European radiographers optimistic about AI’s future role in workflow

While radiographers (the European equivalent to radiologic technologists) are concerned about job security, they are also optimistic about AI’s role in their future workflow, according to a presentation on March 1 at the 2024 European Congress of Radiology.

In her presentation, Gemma Walsh from Whittington Health National Health Service (NHS) Trust in London, England, outlined the attitudes and perceptions of radiographers in a project she and colleagues are leading called “R-AI-diographers.”

  • “Radiographers appear optimistic about the future of radiographer job roles and responsibilities,” Walsh said. “But as we all know, the AI landscape is always changing, and this [project] is a snapshot of their opinions at this time.”

Walsh added that AI’s potential roles within radiology workflows continue to be explored in studies, but perceptions of the technology by radiologists have also been gathered.┬áPrevious survey analyses have identified that while many radiologists share concerns over legal and workforce implications, they also acknowledge AI’s potential for improving patient care.

The “R-AI-diographers” project gained insights into how diagnostic and therapeutic radiographers expect AI to change their roles and identities. The overarching goal is to improve how the radiographer workforce can be supported while technological changes occur at fast rates.

Project data focused on the following areas:

  • Demographics
  • Perceived short-term impact of AI on radiographer roles
  • Potential medium-to-long-term implications of AI
  • Perceived opportunities and threats on roles and careers
  • The preparedness of radiographers to work with AI
  • The potential for future AI leadership roles

Walsh and colleagues analyzed 2,258 valid responses from 37 different European countries. Of the total respondents, 31.3% had over 20 years of radiographer experience, and 31.3% had a bachelor’s degree as their highest level of education. Additionally, 50.4% of respondents reported never using AI to their knowledge.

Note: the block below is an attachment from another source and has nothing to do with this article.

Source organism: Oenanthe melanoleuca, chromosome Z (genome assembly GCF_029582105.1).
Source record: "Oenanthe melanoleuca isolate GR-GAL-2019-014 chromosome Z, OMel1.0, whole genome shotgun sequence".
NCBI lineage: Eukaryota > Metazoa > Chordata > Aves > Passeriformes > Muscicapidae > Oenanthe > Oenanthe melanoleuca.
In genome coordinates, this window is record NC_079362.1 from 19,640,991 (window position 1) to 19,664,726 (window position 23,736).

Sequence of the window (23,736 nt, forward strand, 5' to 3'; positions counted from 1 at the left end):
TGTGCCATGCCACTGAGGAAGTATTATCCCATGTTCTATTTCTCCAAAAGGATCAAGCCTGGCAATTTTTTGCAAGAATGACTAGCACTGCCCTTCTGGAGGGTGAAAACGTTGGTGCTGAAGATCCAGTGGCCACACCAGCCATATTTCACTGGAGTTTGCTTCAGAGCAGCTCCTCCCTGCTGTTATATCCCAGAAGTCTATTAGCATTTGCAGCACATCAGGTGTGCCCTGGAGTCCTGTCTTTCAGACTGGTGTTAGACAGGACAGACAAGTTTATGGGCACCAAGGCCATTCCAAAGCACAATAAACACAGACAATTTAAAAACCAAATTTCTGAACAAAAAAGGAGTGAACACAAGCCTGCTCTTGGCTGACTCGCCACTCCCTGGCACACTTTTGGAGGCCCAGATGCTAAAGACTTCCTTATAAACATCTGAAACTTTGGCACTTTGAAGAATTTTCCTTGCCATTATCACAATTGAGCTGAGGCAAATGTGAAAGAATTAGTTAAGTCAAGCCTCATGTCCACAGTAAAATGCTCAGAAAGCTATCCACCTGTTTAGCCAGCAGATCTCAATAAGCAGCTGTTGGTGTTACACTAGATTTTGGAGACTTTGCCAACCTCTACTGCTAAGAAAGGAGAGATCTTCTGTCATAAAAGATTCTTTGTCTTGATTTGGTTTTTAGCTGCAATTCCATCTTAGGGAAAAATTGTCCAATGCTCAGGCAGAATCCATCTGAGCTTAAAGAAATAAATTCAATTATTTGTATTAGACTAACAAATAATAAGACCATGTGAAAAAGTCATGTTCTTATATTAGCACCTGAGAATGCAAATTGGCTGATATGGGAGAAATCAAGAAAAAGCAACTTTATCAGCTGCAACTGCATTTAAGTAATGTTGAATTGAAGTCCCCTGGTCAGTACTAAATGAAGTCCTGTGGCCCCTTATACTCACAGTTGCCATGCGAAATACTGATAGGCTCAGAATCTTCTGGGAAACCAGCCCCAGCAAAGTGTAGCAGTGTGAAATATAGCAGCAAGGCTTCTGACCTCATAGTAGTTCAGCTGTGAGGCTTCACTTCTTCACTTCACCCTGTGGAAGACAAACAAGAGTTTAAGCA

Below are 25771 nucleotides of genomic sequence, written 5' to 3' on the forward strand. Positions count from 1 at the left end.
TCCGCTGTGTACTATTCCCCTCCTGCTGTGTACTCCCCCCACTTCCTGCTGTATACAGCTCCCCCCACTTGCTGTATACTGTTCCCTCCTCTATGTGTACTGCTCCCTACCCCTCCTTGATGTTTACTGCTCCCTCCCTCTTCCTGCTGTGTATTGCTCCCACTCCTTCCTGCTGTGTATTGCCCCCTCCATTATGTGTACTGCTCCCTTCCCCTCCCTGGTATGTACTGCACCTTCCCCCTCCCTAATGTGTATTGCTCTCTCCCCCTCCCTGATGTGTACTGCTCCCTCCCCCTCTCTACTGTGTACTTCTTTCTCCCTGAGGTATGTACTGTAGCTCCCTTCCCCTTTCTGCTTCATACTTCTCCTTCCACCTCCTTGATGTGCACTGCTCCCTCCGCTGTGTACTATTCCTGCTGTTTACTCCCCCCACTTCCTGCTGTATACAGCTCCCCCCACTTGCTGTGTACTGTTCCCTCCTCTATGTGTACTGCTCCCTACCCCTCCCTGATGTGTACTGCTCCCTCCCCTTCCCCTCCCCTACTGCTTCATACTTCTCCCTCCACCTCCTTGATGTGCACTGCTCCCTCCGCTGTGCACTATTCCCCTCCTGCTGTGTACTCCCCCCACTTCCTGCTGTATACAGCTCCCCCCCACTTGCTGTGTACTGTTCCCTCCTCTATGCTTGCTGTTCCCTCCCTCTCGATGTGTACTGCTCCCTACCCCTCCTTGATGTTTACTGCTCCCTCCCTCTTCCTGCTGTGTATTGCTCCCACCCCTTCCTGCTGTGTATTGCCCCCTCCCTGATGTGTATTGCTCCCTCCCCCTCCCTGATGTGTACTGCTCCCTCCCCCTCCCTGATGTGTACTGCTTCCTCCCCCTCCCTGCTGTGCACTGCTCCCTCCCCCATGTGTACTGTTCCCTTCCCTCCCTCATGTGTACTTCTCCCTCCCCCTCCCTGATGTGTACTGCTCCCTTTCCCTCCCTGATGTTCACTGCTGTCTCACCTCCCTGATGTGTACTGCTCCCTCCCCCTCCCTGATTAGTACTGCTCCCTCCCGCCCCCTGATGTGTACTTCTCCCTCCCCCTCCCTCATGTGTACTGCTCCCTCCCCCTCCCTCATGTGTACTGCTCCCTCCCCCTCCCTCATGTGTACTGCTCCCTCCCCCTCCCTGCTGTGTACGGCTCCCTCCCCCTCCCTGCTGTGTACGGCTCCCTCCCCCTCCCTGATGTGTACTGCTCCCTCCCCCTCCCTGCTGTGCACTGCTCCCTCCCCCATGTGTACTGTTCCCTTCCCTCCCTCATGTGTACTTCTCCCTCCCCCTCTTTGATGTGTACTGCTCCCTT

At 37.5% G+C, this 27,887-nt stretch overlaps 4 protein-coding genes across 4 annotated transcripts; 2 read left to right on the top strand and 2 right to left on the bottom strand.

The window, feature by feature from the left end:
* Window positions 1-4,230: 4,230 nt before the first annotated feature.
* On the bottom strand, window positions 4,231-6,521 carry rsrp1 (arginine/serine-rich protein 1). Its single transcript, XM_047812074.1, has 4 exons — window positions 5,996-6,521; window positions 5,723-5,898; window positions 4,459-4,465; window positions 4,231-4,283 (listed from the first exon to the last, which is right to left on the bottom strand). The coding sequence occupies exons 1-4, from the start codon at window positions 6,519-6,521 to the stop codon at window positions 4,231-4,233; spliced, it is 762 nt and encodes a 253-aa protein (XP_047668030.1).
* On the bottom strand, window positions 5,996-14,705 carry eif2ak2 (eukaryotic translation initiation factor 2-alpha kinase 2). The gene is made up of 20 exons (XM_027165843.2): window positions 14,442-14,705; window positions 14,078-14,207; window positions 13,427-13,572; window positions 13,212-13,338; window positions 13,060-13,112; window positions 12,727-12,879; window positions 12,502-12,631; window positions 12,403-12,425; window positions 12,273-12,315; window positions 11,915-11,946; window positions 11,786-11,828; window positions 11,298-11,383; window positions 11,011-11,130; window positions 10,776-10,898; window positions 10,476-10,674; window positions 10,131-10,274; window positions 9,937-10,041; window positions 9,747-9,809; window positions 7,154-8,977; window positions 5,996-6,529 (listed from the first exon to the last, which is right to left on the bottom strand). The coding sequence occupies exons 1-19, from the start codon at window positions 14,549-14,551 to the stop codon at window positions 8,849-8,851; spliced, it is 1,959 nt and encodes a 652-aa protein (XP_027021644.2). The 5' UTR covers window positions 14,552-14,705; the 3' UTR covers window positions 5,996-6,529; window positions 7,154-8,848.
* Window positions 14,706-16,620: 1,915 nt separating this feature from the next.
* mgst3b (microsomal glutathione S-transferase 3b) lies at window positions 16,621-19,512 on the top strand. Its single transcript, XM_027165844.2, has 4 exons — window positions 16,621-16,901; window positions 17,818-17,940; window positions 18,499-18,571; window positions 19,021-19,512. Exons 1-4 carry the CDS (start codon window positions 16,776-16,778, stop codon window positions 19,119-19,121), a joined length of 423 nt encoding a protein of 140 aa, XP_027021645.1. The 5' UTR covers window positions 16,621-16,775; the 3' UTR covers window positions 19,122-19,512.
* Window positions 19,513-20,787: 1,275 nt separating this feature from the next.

The team reported the following findings from their survey analysis:

  • 25.9% of radiographers disagreed that AI implementation would have them focus mainly on patient care, but 39.2% agreed that it would allow them more time with patients.
  • 41.39% agreed that image and treatment will remain the radiographer’s responsibility even with AI implementation, while 40% agreed that their technology problem-solving skills will improve.
  • 53.9% agreed that radiation protection responsibilities will remain the same.

Additionally, the respondents were split into three near-equal ways when it came to AI and job security:

  • While 32.5% of respondents said that job and career opportunities will remain the same, 32.3% said such opportunities will increase, and another 30.2% said they would decrease. 
  • Another 5% indicated “other” in their responses.

Finally, Walsh revealed that respondents said they most look forward to better patient care and outcomes as well as workflow efficiency. Meanwhile, staff de-skilling and loss of jobs were the top concerns reported.

  • “Radiographers will need educational support to combat the fear of de-skilling and job loss,” Walsh said. She added that the researchers will investigate careers and leadership roles in AI for radiographers next.

This presentation won the European Society of Radiology’s Radiographer Research Presentation Abstract Award.